• If a component has more than one property to define, then properties are passed in through a syntax similar to inline CSS styles (e.g., <a-entity engine="cylinders: 4; horsepower: 158; mass: 200">).

Take <a-cube> for example, we can break it down into geometry (shape) and material (appearance) components:

<!-- <a-cube>'s actual form. -->
<a-entity geometry="primitive: box; depth: 2; height: 10; width: 4"
          material="color: #FFF; src: url(texture.png)">

Developers can write components to do just about anything and share them with other developers to plug-and-play. Let’s configure and attach more components to compose a more complex entity:

Composing an Entity

In an ECS pattern, nearly all logic and behavior should be encapsulated within components to encourage modularity and reuse.

Building an Interactive Scene

Let’s go through an example building a scene where the workflow revolves around writing components. We’ll build an interactive scene in which we fire lasers at enemies surrounding us. We can use the standard components that ship with A-Frame, or use components that A-Frame developers have published to the ecosystem. Better yet, we can write our own components to do whatever we want!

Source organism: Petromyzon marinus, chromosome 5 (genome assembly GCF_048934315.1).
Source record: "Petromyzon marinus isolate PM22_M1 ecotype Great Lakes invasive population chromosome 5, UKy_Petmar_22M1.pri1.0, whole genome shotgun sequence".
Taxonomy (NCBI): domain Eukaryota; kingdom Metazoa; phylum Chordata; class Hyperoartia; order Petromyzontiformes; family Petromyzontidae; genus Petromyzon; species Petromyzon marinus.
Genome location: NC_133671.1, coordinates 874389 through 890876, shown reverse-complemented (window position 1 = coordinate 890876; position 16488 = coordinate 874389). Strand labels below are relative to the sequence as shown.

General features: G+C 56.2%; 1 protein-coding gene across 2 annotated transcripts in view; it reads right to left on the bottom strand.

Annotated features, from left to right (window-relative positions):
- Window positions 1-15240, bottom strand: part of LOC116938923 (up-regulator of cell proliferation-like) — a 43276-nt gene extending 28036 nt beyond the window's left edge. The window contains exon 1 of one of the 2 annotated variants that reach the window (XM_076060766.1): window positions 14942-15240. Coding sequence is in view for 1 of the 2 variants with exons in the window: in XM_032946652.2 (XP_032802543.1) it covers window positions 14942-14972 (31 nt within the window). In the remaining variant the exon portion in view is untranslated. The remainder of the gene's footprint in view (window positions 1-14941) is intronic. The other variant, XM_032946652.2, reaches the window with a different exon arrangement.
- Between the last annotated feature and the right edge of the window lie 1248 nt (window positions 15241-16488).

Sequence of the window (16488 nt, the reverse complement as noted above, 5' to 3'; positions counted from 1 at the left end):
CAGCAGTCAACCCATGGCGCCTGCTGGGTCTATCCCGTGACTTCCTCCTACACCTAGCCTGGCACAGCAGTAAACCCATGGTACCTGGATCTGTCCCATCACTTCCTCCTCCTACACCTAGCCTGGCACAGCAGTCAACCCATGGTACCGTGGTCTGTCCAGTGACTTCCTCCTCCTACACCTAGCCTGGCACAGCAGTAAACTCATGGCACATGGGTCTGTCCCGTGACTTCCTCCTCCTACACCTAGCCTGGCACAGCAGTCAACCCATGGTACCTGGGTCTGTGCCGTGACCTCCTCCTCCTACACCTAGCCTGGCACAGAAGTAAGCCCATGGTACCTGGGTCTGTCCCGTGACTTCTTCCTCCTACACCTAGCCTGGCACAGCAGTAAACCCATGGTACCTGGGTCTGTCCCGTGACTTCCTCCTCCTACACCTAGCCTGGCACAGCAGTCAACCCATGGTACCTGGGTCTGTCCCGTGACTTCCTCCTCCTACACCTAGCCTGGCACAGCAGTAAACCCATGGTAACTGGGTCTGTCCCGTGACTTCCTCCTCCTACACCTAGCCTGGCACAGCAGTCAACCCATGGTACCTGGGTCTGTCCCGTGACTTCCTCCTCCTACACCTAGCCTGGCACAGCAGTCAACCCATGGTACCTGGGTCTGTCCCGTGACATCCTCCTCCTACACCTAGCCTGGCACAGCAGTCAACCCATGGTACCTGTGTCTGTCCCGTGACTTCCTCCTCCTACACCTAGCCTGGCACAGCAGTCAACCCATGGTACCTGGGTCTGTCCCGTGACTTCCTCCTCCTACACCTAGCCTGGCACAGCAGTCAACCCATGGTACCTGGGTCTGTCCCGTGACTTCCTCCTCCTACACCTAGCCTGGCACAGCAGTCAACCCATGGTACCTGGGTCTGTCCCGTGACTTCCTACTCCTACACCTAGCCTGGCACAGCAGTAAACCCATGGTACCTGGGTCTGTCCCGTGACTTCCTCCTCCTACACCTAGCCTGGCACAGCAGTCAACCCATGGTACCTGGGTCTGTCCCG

If you want to follow along, there are several ways to get coding with A-Frame:

Let’s start by adding an enemy target:

See the Pen Laser Shooter – Step 1 by MozVR (@mozvr) on CodePen.

This creates a basic static scene where the enemy stares at you even as you move around. We can use A-Frame components from the ecosystem to do some neat things.

Using Components

The awesome-aframe repository is a great place to find components that the community has created to enable new features. Many of these components are started from the Component Boilerplate and should provide builds in the dist/ folders in their repositories. Take the layout component for example. We can grab the build, drop it into our scene, and immediately be able to use a 3D layout system to automatically position entities. Instead of having one enemy, let’s have ten enemies positioned in a circle around the player:

See the Pen Laser Shooter – Step 2 by MozVR (@mozvr) on CodePen.

It is messy in markup to have the enemy entity duplicated ten times. We can drop in the template component to clean that up. We can also use A-Frame’s animation system to have enemies march in a circle around us.

See the Pen Laser Shooter – Step 3 by MozVR (@mozvr) on CodePen.

By mixing and matching the layout and template components, we now have ten enemies surrounding us in a circle. Let’s enable gameplay by writing our own components.